The background is dominated by the apocalyptic scene of the erupting volcano Vesuvius, which casts a red light over the rest of the painting. Some buildings excavated at Pompeii, including the Temple of Jupiter and the amphitheatre, are visible in the middle distance. In the foreground are tiny figures of the citizens of Pompeii and Herculaneum fleeing, including the dying Pliny the Elder. Martin relied on the recently published Pompeiana (1819) by William Gell and John Peter Gandy for background information on the Roman town, and on Edwin Atherstone's 1821 epic poem "The Last Days of Herculaneum", published with Pliny the Younger's letters to Tacitus on the eruption.
"I was eyeing the Rampley pocket squares for quite a while and was thinking that the idea of turning classic art into pocket squares was quite brilliant and interesting.
When I finally had the chance to see the products in person I was blown away by the rich details in the prints. What you don't realise from the pictures is that the print is actually incredibly detailed even on the back of the square. This results in making it much easier to…" click to read full review.
"My line of work gives me a pretty unique chance of studying finely crafted clothing and accessories and if pressed I can roll a decent hand rolled edge myself. Rampley & Co’s products are as good as it gets where handwork is considered. The pocket squares I own so far are on the same level, or better than, pocket squares that usually retail for several times the price that Rampley & Co charge. The silk is finely woven and neither too thick to become bulky in ones pocket, nor is it..." click to read full review.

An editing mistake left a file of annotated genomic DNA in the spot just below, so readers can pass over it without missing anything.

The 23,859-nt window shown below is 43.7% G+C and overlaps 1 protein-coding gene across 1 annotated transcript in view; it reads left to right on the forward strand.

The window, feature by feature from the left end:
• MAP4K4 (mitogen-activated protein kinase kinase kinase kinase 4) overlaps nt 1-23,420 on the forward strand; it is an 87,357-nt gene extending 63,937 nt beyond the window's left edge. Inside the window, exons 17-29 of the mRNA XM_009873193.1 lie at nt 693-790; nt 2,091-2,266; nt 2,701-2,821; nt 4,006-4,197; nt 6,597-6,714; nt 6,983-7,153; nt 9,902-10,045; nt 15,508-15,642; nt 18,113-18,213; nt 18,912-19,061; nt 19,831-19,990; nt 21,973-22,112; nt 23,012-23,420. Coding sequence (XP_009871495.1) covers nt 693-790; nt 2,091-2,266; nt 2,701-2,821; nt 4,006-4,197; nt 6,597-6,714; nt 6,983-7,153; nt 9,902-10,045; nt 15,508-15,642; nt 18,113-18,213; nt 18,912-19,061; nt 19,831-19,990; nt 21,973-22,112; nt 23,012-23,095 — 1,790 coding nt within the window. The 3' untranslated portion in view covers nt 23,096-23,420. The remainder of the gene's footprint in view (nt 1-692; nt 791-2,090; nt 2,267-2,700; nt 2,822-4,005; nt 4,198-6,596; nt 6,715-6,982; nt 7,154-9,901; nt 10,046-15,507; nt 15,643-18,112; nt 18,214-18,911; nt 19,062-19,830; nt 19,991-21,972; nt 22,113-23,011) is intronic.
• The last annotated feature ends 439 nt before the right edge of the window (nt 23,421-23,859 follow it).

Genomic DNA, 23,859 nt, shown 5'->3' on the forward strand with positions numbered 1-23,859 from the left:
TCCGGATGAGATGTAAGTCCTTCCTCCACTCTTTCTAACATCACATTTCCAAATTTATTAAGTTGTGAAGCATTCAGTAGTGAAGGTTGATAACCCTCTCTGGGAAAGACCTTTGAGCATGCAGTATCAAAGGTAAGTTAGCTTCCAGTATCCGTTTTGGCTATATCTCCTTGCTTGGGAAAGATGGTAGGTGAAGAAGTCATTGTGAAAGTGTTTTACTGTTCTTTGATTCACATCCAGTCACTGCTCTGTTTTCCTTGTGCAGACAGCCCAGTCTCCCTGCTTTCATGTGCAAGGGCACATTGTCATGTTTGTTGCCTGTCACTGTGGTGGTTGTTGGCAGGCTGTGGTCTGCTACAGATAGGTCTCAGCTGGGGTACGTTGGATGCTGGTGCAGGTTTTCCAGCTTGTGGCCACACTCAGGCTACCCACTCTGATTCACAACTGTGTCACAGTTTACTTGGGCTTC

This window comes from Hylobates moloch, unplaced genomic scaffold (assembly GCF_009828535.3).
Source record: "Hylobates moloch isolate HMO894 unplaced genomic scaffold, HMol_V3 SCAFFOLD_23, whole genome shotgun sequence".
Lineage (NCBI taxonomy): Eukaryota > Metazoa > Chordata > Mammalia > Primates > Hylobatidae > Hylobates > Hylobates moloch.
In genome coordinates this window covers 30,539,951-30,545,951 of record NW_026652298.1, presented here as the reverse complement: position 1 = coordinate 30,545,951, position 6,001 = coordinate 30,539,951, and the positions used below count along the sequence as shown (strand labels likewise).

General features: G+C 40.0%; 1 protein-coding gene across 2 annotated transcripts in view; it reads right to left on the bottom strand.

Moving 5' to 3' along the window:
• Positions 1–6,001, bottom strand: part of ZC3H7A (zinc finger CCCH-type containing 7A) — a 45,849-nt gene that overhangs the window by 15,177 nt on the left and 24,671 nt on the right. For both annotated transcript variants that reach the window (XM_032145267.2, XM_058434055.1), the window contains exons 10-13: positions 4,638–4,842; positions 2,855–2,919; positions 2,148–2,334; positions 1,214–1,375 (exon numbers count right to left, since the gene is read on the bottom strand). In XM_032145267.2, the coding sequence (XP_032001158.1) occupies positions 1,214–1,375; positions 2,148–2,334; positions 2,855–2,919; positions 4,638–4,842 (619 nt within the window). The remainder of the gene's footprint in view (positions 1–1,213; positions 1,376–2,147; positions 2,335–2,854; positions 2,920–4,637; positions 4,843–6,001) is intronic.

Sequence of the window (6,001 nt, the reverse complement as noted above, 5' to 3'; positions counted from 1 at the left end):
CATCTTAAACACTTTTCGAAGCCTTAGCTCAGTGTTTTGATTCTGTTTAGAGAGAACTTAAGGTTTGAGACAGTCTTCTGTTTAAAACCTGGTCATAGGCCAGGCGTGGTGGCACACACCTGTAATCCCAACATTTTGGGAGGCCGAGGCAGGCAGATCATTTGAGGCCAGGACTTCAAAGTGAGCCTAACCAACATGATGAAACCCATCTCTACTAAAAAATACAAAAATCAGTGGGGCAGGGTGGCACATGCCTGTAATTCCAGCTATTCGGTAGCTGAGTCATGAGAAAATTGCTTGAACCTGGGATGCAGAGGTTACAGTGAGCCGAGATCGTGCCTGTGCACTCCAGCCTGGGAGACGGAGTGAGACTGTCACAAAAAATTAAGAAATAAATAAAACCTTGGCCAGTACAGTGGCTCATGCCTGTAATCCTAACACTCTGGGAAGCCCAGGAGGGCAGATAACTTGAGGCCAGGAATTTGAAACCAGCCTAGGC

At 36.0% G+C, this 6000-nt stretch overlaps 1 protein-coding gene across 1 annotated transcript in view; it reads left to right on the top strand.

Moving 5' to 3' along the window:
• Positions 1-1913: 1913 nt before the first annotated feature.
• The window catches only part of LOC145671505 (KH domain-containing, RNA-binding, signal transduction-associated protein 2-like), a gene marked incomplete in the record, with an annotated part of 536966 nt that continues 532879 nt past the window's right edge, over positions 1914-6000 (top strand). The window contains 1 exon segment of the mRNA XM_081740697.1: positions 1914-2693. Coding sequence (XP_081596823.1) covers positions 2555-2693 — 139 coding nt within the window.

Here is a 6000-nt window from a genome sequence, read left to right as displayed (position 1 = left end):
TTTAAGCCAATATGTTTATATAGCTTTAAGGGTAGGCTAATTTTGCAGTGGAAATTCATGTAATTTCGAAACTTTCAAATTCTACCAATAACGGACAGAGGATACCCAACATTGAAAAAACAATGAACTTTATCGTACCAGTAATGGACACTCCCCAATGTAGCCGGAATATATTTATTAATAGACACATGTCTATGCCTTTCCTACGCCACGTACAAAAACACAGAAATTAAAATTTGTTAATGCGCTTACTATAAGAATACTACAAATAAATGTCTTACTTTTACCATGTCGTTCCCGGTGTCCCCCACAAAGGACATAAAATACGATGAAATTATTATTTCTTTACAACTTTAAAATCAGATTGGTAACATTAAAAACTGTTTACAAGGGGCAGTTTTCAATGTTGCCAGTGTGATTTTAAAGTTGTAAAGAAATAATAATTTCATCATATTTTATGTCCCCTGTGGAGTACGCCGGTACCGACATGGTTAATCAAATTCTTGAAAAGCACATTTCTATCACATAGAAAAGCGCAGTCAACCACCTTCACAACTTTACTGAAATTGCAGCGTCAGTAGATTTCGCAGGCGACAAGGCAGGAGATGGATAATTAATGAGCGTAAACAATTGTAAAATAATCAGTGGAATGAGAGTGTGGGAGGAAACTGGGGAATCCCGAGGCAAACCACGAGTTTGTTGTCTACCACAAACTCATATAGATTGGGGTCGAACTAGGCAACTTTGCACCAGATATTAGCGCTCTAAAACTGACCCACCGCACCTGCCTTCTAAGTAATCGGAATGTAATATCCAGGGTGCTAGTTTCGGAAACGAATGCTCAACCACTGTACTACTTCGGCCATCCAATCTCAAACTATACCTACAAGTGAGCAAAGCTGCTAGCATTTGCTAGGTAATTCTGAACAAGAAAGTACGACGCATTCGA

"I was elated when I received the most elegant and exquisite pocket square I had ordered from Rampley & Co! It is absolutely gorgeous. The color and clarity of the scene depicted, and the quality of this accessory are truly exceptional." Read more reviews...
"Very impressed by both the quality of the product and the customer service. The team fulfilled a last-minute request and got a beautiful pocket square to me via international shipping nearly instantaneously." Read more reviews...
"I'm a new customer but am extraordinarily impressed with the quality of Rampley's products (so far, two pocket squares) and their customer service. I had a question about ordering ties and they've been incredibly responsive and helpful." Read more reviews...
"I recently purchased a scarf for my wife´s Birthday and a pocket square for myself. We could not be more pleased. The items arrived promptly, beautifully presented and I received a surprise with my pocket square. I will certainly purchase more from Rampley & Co in the future." Read more reviews...
Sold Out - £75.00 GBP
Herbert James Draper, 1863 - 1920, The Lament for Icarus, 1898 100% Silk Hand Rolled Designed and Printed in Britain 42cm x 42cm This classic work is from British painter...
Luca Giordano 1634–1705, The Fall of the Rebel Angels, c.1666 100% Silk Hand Rolled Designed and Printed in Britain 42cm x 42cm The Fall of the Rebel Angels is an...
Théodore Géricault 1791–1834, The Charging Chasseur, c.1812 100% Silk Hand Rolled Designed and Printed in Britain 42cm x 42cm The Charging Chasseur, (or alternatively known as An Officer of the...
Sold Out - £75.00 GBP
Albrecht Altdorfer 1480–1538, The Battle of Alexander at Issus, c.1529 100% Silk Hand Rolled Designed and Printed in Britain 42cm x 42cm The Battle of Alexander at Issus is an...